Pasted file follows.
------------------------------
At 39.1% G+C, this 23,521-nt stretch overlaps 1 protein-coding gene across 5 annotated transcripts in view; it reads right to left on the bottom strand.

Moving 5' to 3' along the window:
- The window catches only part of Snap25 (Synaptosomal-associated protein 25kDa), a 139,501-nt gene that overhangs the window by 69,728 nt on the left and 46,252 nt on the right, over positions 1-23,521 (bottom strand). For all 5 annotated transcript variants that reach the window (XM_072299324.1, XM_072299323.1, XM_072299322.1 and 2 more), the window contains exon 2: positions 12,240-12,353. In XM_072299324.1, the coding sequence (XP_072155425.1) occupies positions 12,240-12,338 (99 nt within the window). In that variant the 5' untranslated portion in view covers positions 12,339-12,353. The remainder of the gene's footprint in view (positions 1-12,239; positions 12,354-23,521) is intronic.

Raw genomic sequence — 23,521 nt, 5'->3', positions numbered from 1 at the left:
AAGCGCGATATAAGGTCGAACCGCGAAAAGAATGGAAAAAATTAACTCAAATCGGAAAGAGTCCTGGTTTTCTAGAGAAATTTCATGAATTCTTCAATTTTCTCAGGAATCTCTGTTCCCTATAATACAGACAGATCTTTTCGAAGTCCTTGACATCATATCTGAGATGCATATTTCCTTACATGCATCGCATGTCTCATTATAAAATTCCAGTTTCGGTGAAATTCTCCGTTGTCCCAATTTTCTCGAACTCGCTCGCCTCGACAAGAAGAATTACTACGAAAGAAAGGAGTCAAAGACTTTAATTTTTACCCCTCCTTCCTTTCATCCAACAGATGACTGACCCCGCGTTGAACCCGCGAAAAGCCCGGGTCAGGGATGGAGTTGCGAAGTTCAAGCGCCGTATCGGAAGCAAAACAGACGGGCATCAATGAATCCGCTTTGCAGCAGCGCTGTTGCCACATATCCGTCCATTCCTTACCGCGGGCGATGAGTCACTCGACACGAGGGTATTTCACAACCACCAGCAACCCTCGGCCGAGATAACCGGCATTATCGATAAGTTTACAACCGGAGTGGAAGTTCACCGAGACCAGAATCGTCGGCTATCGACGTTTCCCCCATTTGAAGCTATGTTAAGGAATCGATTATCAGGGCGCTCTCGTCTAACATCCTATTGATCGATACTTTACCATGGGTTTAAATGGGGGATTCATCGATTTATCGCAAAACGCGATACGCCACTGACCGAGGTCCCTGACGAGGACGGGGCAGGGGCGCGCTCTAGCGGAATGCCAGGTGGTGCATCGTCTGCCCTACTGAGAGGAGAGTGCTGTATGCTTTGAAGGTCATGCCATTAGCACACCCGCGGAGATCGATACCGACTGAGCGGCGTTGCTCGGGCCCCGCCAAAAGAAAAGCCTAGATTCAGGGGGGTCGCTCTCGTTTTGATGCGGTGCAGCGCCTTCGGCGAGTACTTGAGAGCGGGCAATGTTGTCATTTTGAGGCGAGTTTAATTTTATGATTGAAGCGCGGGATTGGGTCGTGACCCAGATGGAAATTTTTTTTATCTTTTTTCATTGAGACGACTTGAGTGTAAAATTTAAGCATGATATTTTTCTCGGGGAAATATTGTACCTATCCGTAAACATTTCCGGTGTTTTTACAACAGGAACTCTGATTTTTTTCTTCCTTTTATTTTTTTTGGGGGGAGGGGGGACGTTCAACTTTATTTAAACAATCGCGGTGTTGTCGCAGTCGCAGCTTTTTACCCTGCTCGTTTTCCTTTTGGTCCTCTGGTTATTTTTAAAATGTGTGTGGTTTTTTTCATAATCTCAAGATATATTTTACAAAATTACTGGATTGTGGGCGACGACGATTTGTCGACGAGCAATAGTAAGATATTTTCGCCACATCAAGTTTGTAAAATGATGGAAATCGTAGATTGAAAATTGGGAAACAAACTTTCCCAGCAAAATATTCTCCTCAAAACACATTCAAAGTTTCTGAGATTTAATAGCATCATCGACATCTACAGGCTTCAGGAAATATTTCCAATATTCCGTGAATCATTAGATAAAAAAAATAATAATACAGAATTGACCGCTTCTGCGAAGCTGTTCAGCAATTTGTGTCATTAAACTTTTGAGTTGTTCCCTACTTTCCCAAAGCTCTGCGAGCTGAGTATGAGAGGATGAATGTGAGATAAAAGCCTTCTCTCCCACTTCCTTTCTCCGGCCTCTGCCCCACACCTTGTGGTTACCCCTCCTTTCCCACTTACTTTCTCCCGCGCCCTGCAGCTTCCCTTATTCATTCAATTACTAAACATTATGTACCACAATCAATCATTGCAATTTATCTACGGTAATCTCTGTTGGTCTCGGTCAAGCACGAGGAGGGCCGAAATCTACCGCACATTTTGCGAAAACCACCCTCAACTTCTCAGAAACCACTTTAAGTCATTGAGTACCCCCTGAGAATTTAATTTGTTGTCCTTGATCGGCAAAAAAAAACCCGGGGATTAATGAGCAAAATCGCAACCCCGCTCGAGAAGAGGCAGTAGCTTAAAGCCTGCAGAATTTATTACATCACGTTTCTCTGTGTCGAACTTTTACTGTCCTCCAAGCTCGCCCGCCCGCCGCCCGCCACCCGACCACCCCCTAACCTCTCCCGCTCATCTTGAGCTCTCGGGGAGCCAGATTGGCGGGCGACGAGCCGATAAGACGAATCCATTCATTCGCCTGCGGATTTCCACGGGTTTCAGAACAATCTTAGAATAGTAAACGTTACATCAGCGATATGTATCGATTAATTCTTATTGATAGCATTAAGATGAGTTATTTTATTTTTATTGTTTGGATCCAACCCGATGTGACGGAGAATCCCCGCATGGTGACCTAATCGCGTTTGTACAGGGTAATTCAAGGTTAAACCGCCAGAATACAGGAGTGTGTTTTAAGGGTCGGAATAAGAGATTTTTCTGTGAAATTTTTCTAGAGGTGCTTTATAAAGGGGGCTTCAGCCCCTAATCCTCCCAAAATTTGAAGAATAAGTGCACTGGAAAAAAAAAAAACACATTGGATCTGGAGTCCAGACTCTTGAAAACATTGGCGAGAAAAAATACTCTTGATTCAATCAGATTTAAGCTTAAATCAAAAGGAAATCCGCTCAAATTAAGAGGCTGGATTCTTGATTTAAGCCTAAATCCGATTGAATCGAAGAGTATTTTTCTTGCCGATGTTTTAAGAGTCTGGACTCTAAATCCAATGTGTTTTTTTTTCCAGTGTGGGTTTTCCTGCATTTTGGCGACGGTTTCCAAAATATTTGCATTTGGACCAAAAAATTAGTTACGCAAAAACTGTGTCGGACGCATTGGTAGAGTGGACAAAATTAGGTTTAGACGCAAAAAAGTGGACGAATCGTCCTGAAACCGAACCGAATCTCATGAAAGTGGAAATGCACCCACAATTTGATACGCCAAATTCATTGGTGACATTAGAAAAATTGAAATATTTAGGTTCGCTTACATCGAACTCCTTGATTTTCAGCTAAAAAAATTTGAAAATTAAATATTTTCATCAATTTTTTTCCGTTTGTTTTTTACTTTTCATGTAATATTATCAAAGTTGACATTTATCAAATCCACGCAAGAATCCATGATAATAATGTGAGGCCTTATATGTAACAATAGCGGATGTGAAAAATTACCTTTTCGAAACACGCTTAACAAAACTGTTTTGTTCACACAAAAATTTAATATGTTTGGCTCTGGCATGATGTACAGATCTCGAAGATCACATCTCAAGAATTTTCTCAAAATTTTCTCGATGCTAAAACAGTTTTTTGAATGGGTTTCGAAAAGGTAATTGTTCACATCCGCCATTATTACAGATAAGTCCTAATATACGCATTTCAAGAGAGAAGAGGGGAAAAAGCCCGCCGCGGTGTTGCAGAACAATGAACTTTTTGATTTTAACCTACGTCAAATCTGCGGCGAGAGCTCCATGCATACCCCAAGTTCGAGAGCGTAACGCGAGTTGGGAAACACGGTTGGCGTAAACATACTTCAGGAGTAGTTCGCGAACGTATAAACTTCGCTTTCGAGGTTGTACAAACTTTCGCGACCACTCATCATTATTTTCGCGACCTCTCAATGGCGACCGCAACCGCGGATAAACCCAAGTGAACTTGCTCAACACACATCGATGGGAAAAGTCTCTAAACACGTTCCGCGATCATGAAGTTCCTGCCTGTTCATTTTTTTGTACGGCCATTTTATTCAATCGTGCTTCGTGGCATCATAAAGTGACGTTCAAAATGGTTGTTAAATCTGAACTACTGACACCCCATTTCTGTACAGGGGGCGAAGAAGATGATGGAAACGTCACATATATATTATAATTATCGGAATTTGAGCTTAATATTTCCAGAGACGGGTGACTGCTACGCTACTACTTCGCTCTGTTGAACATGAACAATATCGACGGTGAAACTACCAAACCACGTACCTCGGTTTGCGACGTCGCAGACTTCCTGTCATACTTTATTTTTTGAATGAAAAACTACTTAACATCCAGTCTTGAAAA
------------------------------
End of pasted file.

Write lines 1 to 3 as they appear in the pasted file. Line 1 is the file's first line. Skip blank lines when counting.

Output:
At 39.1% G+C, this 23,521-nt stretch overlaps 1 protein-coding gene across 5 annotated transcripts in view; it reads right to left on the bottom strand.

Moving 5' to 3' along the window:
- The window catches only part of Snap25 (Synaptosomal-associated protein 25kDa), a 139,501-nt gene that overhangs the window by 69,728 nt on the left and 46,252 nt on the right, over positions 1-23,521 (bottom strand). For all 5 annotated transcript variants that reach the window (XM_072299324.1, XM_072299323.1, XM_072299322.1 and 2 more), the window contains exon 2: positions 12,240-12,353. In XM_072299324.1, the coding sequence (XP_072155425.1) occupies positions 12,240-12,338 (99 nt within the window). In that variant the 5' untranslated portion in view covers positions 12,339-12,353. The remainder of the gene's footprint in view (positions 1-12,239; positions 12,354-23,521) is intronic.